Sunday, January 03, 2016

Family by Ian Frazier

Everyone's family is full of stories, both the ones that are told proudly and the ones that are whispered at best. Most of those only stick around for a generation or two, though -- stories from "Great-Great Grandpa Joe who fought at Bull Run" are sketchy and mythologized, unlike the detailed stories of people who are still around to correct mistakes.

The flourishing of self-publishing over the last decade or so has brought a lot of those stories into print, if not into the marketplace, as a thousand family elders write down their memories in hopes that the grandkids will actually read them. (Spoiler: they mostly don't read them.) In fact, just today my own two sons opened big boxes from my father, with bound histories of Wheelers going back several generations...and I expect they'll spend about as much time digging into those books as I have with the copies already cluttering up the top of my closet. (I'm not proud about this, but I have to admit the truth.)

So there's a lot of family histories out there -- a few relatively professional, from local historical societies about prominent families; an even fewer completely professional, about political dynasties and similarly major folks; and a whole lot of enthusiastic amateurs mostly writing up their own lives or the stories they heard when younger. But even the most bland, seemingly unliterary genre has surprising roots -- and so I finally come to Family, from the longtime New Yorker writer Ian Frazier.

Frazier researched Family through the early '90s -- he never precisely says so, but it's clear he was inspired to do after cleaning up the possessions of his parents, who died in 1987 and '88 -- and it was published in 1994. In retrospect, that's the last moment for a book purely like this one, based on shoe-leather research and physical documents and visiting real locations. A few years later, there would be and a hundred other tools, but Frazier was at the tail end of the pure era of country clerks and giant ledgers of baptismal records. A book like Family could be researched the same way now, but that would be an affectation -- doing it more slowly and tediously and (probably) badly, just to show it can still be done. Frazier was instead just working with the tools he had, as well as he could.

He begins his story roughly a hundred years back, at the dawn of the twentieth century. [1]At that point, almost all of his great-grandparents were alive and married and raising families, aged forty or fifty-something and settled. Luckily for Frazier, they were all in Ohio or Indiana -- Family is able to have a relatively tight geographical focus, and to talk about small-town Ohio almost as much as it's about the Fraziers and Wickhams and Hurshes and Bachmans that lived in those places. Frazier had spent long years as a New Yorker writer by this point, and clearly its mania for provable detail and deep research had marked him -- Family has sixteen pages of notes to explain how he knows the things he tells us about, and where the super-diligent reader could go look up much of it himself.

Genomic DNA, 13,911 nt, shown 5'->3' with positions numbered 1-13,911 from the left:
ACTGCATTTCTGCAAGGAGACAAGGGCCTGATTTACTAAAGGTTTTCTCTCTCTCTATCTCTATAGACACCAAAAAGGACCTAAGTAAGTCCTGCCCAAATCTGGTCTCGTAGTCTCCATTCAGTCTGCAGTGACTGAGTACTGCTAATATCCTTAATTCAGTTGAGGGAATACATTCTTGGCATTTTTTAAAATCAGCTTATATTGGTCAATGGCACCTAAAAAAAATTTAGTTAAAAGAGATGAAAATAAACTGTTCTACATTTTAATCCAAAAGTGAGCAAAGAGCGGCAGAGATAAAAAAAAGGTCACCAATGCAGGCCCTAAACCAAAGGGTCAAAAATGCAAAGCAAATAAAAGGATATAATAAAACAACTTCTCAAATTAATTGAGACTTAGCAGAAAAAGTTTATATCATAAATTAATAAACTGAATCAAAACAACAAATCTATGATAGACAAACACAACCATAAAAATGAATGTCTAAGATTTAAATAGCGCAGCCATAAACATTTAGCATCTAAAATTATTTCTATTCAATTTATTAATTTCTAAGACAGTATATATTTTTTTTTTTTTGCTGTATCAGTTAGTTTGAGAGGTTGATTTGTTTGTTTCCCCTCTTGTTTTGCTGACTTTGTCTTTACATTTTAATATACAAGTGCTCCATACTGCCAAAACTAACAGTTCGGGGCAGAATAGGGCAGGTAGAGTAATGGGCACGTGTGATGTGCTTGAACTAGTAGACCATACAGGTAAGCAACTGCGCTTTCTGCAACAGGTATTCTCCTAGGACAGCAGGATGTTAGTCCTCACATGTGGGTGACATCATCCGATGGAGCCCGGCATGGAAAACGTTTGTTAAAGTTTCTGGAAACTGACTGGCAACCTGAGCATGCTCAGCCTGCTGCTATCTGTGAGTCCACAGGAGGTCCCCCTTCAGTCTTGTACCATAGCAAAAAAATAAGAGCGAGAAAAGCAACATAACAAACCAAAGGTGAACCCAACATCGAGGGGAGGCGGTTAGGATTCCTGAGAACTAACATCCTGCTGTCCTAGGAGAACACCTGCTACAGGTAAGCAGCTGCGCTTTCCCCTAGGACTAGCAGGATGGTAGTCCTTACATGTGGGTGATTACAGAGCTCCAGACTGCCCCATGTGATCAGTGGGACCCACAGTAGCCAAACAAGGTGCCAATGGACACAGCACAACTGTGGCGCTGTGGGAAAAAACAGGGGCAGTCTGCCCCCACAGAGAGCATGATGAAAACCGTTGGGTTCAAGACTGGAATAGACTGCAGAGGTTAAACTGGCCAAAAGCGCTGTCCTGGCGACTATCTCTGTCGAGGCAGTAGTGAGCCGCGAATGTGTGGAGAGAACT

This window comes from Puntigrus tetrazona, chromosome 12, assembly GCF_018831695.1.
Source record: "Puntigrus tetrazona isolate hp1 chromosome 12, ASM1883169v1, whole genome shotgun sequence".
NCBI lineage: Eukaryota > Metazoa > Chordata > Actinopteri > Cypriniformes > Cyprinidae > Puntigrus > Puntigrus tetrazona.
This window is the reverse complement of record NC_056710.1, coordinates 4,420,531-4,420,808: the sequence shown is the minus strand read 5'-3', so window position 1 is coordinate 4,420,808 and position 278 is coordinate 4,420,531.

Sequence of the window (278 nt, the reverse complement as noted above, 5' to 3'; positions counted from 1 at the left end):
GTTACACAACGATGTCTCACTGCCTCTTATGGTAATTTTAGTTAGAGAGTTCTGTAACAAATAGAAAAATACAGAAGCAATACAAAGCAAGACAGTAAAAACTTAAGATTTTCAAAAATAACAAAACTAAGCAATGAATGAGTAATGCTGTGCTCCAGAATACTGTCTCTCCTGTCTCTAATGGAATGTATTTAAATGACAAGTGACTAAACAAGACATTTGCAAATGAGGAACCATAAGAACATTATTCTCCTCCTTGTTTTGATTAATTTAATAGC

From there, he moves backward through the 19th century quickly, sketching what some of his ancestors were doing some of the time, and pausing for a longer look at their lives during the Civil War. (He notes that four-year span is the most extensively chronicled of any of his ancestor's lives, a bright hot moment that illuminated everything afterward.) He doesn't follow any of them back to their pre-North American lives; he's making Family the story of the lives of his people on this continent, and not the story of the places they came from or the things they fled. (It's a very American book, in that way, all about building businesses and connections and marriages and towns and raising children -- all of the standard mythology of the ever-advancing frontier.)

The back half of Family slowly sweeps forward through the twentieth century, telling the stories of how Frazier's grandparents grew up and met and married, and how they had children who did the same, and then about his own childhood and life as he works his way right up to the then-present day. The details are the point, of course, but I don't need to include the details here -- you each have similar stories and anecdotes from your won family, and you'll see something of yourselves and your lives if you ever decide to read Family yourself.

Note that this book is not called A Family or My Family or The Frazier Family -- it's just Family, the story of one group of related people, mostly in Ohio, over the past two hundred years that is also the story of Americans in general and of the lives we've all lived over that span. Frazier does keep it both specific and general, by telling real stories that we can all relate to because we know people like that, in our own families or looking back into history. It's not quite a social history of the USA, because it's too particular for that. But it aims in that direction, and paints an engrossing picture of who we've been and how we've lived over two centuries.

[1] January 1, 1901, because he can count.

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